Mallika Das, a U.S. citizen who was born in India, walked into a Williamson County polling place in 2014 eager to cast her ballot. 

Because she was not proficient in English and had found it difficult to vote in the past, Das brought her son, Saurabh, to help her. They both spoke Bengali, an Asian dialect. But when Saurabh told poll workers he was there to interpret the English ballot for his mother, the duo ran into an unexpected requirement.

By law, a poll official determined, Saurabh could not serve as an interpreter for his mother because he was not registered to vote in the county. Saurabh was registered to vote in neighboring Travis County.

Das proceeded to vote without her son’s assistance but was unable to “vote properly” for all of the electoral measures because she could not “sufficiently comprehend the ballot,” according to a lawsuit she later filed.

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Das died before the lawsuit was resolved, but her dilemma, laid out in court filings, is part of an ongoing legal battle over a little-noticed provision of Texas election requiring interpreters to be registered voters in the same county in which they are providing help. Ahead of the November election, a federal district judge has blocked Texas from enforcing that provision, ruling it violates the federal Voting Rights Act. Texas is appealing that ruling to the U.S. 5th Circuit Court of Appeals.

The requirement will not be in effect during the upcoming election. The Secretary of State’s office has updated poll worker training material to be consistent with the ruling, said spokeswoman Alicia Pierce. And voter education groups that focus on language-minority voters like Asian Texans are working to ensure that voters get the word they can bring just about anyone, including their minor children, to help them vote.

But the case has highlighted a provision of Texas election law that appears to be at odds with federal protections for voters unable to read or write in English. At the heart of the case is whether voters are expected to know the difference between an “interpreter” and an “assistor” in the eyes of Texas election law.

The federal Voting Rights Act requires that any voter who requires assistance because of visual impairments, disabilities or literacy skills can be helped in casting a ballot by the person of their choice, as long as it’s not their employer or a union leader.

One provision of Texas law allows for "assistors." It says voters can receive help reading or marking a ballot and states that assistance “occurs while the person is in the presence of the voter’s ballot.”

A separate provision allows voters to select an "interpreter" to help them communicate with an election officer and “accompany the voter to the voting station for the purpose of translating the ballot to the voter.” The interpreter, unlike an assistor, must be registered to vote in the same county.

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Had Das’ son simply told poll workers he was “assisting” his mother — not that the assistance involved interpreting the English ballot for her — he would have been able to go into the voting booth with her, according to her lawyers.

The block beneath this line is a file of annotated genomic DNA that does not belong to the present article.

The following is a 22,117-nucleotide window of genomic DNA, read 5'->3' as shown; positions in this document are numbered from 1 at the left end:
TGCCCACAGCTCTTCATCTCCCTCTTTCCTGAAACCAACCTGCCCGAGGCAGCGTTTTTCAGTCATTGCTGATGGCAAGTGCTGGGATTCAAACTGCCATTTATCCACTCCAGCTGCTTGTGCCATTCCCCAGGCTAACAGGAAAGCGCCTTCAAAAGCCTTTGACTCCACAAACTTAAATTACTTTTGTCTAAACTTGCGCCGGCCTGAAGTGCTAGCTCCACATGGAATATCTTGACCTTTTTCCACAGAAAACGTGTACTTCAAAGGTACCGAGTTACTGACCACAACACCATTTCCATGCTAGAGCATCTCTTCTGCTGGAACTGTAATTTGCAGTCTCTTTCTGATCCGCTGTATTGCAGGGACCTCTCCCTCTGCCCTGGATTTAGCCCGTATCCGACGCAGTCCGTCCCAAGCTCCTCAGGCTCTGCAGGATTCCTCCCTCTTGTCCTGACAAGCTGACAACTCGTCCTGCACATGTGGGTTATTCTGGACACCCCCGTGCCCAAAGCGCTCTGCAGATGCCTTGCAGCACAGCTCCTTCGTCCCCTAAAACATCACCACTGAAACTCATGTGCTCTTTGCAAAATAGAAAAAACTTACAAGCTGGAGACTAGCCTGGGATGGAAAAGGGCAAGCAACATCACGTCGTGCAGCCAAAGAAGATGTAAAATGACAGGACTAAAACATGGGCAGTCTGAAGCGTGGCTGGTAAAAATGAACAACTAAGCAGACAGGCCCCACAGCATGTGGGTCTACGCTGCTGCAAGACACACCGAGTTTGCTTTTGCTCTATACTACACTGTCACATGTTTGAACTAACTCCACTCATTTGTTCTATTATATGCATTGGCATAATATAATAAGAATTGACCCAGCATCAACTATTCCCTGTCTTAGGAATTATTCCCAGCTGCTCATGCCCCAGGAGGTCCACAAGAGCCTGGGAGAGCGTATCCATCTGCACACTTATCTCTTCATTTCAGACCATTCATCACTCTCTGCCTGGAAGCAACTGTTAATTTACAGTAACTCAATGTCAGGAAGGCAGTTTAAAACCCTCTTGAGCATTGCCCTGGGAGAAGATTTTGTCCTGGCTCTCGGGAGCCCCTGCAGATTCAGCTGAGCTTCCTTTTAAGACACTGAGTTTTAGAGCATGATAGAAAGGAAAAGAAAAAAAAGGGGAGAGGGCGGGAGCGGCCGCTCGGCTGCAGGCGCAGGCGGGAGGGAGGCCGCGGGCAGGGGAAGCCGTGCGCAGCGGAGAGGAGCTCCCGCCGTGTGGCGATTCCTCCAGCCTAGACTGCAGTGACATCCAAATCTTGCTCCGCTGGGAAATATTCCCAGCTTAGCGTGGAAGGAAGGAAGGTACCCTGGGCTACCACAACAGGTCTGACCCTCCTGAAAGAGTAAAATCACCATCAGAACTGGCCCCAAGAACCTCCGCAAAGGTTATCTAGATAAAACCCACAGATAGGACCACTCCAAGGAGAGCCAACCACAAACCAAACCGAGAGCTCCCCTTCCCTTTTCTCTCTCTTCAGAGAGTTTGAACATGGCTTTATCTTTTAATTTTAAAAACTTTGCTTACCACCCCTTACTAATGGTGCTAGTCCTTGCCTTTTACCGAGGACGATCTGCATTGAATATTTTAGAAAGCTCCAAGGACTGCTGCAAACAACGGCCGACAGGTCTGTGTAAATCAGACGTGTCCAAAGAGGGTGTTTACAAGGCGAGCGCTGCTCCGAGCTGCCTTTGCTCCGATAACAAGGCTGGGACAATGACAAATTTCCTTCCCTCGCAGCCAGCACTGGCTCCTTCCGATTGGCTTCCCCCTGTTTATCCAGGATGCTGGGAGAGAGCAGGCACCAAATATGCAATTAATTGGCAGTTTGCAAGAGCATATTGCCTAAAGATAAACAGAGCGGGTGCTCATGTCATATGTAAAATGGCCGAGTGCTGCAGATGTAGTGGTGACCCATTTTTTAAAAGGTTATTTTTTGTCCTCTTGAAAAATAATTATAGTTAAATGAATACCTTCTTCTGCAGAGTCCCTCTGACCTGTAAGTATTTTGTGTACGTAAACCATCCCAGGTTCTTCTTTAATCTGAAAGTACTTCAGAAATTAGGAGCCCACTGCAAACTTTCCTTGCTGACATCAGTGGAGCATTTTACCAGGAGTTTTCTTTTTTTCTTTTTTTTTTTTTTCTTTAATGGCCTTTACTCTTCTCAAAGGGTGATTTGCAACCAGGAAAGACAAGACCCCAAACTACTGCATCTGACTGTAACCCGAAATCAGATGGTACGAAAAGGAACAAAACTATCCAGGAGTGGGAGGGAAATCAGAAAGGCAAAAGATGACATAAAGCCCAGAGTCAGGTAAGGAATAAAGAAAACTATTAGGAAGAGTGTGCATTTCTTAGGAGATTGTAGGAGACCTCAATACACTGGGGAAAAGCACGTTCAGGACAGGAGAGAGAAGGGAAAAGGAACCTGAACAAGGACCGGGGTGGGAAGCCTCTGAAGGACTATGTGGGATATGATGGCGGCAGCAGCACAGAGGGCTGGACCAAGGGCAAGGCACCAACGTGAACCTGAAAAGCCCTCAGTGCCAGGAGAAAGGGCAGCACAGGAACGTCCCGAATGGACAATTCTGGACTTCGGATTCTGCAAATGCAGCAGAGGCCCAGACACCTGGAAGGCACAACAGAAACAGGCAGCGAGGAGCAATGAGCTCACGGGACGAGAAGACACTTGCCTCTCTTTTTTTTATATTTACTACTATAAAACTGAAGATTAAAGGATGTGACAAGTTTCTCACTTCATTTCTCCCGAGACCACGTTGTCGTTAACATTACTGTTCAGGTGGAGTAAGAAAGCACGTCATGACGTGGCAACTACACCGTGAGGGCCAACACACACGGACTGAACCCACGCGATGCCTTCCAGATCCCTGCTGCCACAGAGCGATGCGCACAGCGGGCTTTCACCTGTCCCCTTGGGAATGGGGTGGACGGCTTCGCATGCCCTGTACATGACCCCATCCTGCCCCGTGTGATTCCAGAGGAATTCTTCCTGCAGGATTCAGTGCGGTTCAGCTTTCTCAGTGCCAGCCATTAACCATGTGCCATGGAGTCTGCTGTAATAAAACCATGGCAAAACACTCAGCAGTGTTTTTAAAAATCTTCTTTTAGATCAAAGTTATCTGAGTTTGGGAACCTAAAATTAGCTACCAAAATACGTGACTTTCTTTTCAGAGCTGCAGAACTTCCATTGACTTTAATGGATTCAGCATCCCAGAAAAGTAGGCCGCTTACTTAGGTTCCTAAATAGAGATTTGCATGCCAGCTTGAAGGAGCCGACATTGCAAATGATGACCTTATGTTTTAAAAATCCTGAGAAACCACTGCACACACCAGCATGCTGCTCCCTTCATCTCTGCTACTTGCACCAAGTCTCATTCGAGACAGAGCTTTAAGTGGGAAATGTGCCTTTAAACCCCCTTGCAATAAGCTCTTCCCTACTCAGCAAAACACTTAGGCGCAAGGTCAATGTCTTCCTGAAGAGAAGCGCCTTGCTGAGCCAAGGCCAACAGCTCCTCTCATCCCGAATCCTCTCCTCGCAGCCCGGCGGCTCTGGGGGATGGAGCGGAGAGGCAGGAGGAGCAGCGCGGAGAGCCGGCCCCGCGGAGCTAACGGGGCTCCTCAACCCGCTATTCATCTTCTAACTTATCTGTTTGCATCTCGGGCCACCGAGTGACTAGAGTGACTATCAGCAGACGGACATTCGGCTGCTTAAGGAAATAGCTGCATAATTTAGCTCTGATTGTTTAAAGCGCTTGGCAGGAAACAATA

“On its face, we knew [this requirement] violated Section 208 of the Voting Rights Act,” said Jerry Vattamala, director of the Asian American Legal Defense and Education Fund’s democracy program. AALDEF brought the lawsuit on behalf of Das and the Greater Houston chapter of the Organization of Chinese Americans.

The provision complicates the ability to cast a ballot for those limited English proficient voters who may bring a minor child or grandchild to help them through the voting process. “Obviously a minor can’t be a registered voter, so it’s problematic,” Vattamala added.

U.S. District Judge Robert Pitman in August agreed, saying the Texas interpreter restrictions “flatly contradict” the Voting Rights Act, restricting a voter with limited English proficiency by “arbitrarily” requiring the interpreter to be registered to vote in the same county.

In court filings, the state has argued it should not be part of the lawsuit because it stems from a “local dispute” involving an “alleged miscommunication” between Das, her son and a Williamson County poll worker.

And while they’ve insisted that Williamson County “conflated” the assistor and interpreter provisions of Texas law, state attorneys have also argued that the interpreter provision is lawful and offers “additional assistance to voters beyond the minimum requirements of the Voting Rights Act.”

Asked about the reasoning behind the law, the Secretary of State’s office deferred to the Texas Attorney General, which is representing the state in the lawsuit. A spokeswoman for the AG said they could not comment on pending litigation.

The requirement could affect thousands of voters. Das’ family was among the millions of Texas households that speak languages other than English. Most speak Spanish, and voting sites in Texas are required to provide electoral materials in Spanish.

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But 25.7 percent of Texas households that speak Asian or other Pacific Island languages are considered limited English-speaking households, according to recent U.S. Census estimates. Almost 27 percent of households that speak Indo-European or other languages are limited English-speaking households.

“It’s not even just an Asian issue,” said Debbie Chen, with the Organization of Chinese Americans-Greater Houston. “This is for any new immigrant.”

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